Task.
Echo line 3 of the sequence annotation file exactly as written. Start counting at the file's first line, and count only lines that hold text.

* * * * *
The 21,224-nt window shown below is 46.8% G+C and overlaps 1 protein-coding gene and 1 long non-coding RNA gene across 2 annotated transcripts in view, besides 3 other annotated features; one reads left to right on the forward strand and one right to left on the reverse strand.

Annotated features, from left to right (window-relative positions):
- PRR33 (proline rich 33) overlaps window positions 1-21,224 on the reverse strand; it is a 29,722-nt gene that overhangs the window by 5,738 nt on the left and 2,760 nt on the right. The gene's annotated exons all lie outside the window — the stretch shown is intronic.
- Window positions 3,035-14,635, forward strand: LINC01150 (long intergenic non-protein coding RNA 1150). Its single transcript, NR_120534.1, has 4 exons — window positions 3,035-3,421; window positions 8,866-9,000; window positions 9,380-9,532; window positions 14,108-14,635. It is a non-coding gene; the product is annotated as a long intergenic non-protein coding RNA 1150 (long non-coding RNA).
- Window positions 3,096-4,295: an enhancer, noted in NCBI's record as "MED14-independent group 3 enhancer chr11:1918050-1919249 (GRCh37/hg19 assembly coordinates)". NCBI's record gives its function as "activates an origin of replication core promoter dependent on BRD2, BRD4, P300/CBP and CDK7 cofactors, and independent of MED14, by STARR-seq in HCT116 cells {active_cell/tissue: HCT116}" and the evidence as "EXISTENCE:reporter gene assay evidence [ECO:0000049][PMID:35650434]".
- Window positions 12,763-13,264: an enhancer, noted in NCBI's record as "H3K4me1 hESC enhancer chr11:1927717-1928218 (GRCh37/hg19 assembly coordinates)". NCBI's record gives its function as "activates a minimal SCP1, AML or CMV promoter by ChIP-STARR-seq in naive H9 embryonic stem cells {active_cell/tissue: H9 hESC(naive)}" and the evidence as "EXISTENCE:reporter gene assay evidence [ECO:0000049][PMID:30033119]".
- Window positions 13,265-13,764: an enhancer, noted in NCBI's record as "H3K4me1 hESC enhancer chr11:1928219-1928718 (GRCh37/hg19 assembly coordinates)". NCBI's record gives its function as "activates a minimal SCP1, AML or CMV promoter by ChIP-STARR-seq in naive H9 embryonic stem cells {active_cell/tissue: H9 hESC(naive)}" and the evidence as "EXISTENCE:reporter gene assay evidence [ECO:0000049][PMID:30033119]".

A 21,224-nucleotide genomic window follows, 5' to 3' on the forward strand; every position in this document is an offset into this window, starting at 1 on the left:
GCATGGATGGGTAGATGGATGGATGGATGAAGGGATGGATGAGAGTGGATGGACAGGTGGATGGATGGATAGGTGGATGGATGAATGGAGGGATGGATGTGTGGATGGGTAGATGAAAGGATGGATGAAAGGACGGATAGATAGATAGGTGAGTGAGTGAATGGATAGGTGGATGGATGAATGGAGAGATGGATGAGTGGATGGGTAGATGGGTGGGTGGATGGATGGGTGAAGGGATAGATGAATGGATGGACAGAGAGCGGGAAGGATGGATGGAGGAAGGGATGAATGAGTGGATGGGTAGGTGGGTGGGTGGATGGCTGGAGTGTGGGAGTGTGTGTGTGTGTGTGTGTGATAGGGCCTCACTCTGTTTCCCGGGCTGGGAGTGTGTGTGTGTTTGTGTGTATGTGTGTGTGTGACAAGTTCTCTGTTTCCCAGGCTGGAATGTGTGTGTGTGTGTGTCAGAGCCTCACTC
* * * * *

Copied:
- PRR33 (proline rich 33) overlaps window positions 1-21,224 on the reverse strand; it is a 29,722-nt gene that overhangs the window by 5,738 nt on the left and 2,760 nt on the right. The gene's annotated exons all lie outside the window — the stretch shown is intronic.